The Smuggler: A Mural By Sadequain
TAKE on art|July - December 2017

The story goes that Sadequain (1930 – 1987), living in Karachi, was exhausted and in poor health. He was offered a stay at a government rest house at Gadani in 1958, so that he could recover. Gadani is located in the province of Balochistan on the Arabian Sea, a few kilometers west of Karachi. It must have felt quite remote from the city back then. The western coastline of Pakistan has long been infamous for underdevelopment and for unregulated trade activities with West Asia.

Iftikhar Dadi

For many decades, part of the beach that is walking distance from the rest house has been a major site for shipbreaking. Oil pollution stains and detritus from this activity impact the coastline far beyond the shipbreaking area. The VASL Artists’ Collective held two workshops at the rest house in 2001 and 2006. The rest house, which has been renovated over the years, bears no trace of Sadequain’s prior residence.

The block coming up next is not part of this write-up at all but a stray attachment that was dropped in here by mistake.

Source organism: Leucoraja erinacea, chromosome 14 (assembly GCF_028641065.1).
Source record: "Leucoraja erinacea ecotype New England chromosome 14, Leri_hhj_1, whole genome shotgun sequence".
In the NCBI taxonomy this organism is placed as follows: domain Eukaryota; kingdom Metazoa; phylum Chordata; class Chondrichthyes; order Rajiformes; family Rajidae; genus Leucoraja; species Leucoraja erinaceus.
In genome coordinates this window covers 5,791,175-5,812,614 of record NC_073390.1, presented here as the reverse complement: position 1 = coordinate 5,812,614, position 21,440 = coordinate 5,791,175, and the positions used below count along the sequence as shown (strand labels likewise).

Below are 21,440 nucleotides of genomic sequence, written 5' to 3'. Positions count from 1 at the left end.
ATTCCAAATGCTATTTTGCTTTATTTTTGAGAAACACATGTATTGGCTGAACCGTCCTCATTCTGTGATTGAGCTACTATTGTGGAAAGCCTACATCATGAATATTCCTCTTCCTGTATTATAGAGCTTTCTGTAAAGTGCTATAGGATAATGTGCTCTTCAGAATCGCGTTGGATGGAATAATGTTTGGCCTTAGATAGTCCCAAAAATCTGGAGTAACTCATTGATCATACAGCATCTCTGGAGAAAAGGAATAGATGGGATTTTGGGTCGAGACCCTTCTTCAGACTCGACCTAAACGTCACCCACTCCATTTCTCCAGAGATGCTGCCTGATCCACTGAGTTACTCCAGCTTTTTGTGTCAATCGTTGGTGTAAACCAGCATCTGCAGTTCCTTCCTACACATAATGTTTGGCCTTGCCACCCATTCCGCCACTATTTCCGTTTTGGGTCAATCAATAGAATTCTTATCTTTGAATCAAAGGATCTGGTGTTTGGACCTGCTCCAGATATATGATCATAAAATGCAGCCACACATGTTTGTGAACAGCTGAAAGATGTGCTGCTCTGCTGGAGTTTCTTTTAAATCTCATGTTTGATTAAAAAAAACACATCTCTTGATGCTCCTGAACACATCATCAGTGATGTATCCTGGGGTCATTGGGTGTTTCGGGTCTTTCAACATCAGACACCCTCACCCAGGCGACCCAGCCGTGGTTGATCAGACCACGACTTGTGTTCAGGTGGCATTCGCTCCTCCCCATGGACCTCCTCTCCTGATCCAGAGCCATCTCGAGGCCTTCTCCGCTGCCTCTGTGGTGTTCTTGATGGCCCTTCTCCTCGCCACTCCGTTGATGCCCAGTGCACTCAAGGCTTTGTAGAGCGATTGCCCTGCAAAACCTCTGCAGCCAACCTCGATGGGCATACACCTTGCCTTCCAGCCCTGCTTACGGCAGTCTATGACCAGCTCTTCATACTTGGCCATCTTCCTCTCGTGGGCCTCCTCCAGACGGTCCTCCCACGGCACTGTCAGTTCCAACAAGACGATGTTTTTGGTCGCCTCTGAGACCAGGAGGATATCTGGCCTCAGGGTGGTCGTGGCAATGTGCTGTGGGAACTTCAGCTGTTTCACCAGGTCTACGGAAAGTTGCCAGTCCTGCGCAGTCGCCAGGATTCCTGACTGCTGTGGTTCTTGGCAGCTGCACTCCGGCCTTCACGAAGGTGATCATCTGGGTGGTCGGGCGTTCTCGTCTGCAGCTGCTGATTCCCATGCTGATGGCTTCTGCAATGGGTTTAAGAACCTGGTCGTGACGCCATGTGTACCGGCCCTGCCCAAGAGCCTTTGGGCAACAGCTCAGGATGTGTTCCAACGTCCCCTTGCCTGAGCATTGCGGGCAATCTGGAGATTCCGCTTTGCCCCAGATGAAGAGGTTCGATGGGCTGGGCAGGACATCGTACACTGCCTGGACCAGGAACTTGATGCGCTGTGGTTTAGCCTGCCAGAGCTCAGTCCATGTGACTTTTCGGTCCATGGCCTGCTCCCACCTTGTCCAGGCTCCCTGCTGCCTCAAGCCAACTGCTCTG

Smuggler. The word conjures up visions of illicit desire, of a shadowy world peopled with characters, who are both part of everyday society, and function beyond its rules and morality.

The Oxford English Dictionary (online) defines the term as “one who smuggles commodities; esp. one who makes a trade or practice of smuggling.” Its first usage in the OED, from a 1661 proclamation, vividly captures its outlaw aura: “A sort of leud (sic.) people called Smuckellors, never heard of before the late disordered times, who make it their trade... to steal and defraud His Majesty of His Customs.” This early modern European origin of ‘smuggler’ underscores how regulation according to modern normative laws rendered this activity as being inextricably associated with disorder and fraud.

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